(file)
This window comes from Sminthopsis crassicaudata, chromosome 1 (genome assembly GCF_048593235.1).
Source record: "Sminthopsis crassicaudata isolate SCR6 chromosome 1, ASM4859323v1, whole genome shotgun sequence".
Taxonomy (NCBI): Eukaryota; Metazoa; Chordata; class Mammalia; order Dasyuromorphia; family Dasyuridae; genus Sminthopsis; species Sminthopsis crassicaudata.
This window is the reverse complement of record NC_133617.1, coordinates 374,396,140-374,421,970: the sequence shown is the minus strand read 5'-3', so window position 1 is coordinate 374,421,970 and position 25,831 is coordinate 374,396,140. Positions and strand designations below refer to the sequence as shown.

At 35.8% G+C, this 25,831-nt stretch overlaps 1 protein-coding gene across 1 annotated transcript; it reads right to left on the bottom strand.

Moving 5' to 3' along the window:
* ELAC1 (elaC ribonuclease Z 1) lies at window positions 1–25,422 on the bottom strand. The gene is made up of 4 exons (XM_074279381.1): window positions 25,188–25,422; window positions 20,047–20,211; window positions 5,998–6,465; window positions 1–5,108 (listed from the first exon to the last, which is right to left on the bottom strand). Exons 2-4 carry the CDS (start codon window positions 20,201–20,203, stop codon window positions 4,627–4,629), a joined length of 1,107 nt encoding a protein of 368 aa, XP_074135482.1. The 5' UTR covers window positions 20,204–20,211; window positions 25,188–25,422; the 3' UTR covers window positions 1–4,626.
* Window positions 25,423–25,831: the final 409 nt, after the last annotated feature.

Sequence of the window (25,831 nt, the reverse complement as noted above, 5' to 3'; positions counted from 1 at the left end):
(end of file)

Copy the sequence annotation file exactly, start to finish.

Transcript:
This window comes from Sminthopsis crassicaudata, chromosome 1 (genome assembly GCF_048593235.1).
Source record: "Sminthopsis crassicaudata isolate SCR6 chromosome 1, ASM4859323v1, whole genome shotgun sequence".
Taxonomy (NCBI): Eukaryota; Metazoa; Chordata; class Mammalia; order Dasyuromorphia; family Dasyuridae; genus Sminthopsis; species Sminthopsis crassicaudata.
This window is the reverse complement of record NC_133617.1, coordinates 374,396,140-374,421,970: the sequence shown is the minus strand read 5'-3', so window position 1 is coordinate 374,421,970 and position 25,831 is coordinate 374,396,140. Positions and strand designations below refer to the sequence as shown.

At 35.8% G+C, this 25,831-nt stretch overlaps 1 protein-coding gene across 1 annotated transcript; it reads right to left on the bottom strand.

Moving 5' to 3' along the window:
* ELAC1 (elaC ribonuclease Z 1) lies at window positions 1–25,422 on the bottom strand. The gene is made up of 4 exons (XM_074279381.1): window positions 25,188–25,422; window positions 20,047–20,211; window positions 5,998–6,465; window positions 1–5,108 (listed from the first exon to the last, which is right to left on the bottom strand). Exons 2-4 carry the CDS (start codon window positions 20,201–20,203, stop codon window positions 4,627–4,629), a joined length of 1,107 nt encoding a protein of 368 aa, XP_074135482.1. The 5' UTR covers window positions 20,204–20,211; window positions 25,188–25,422; the 3' UTR covers window positions 1–4,626.
* Window positions 25,423–25,831: the final 409 nt, after the last annotated feature.

Sequence of the window (25,831 nt, the reverse complement as noted above, 5' to 3'; positions counted from 1 at the left end):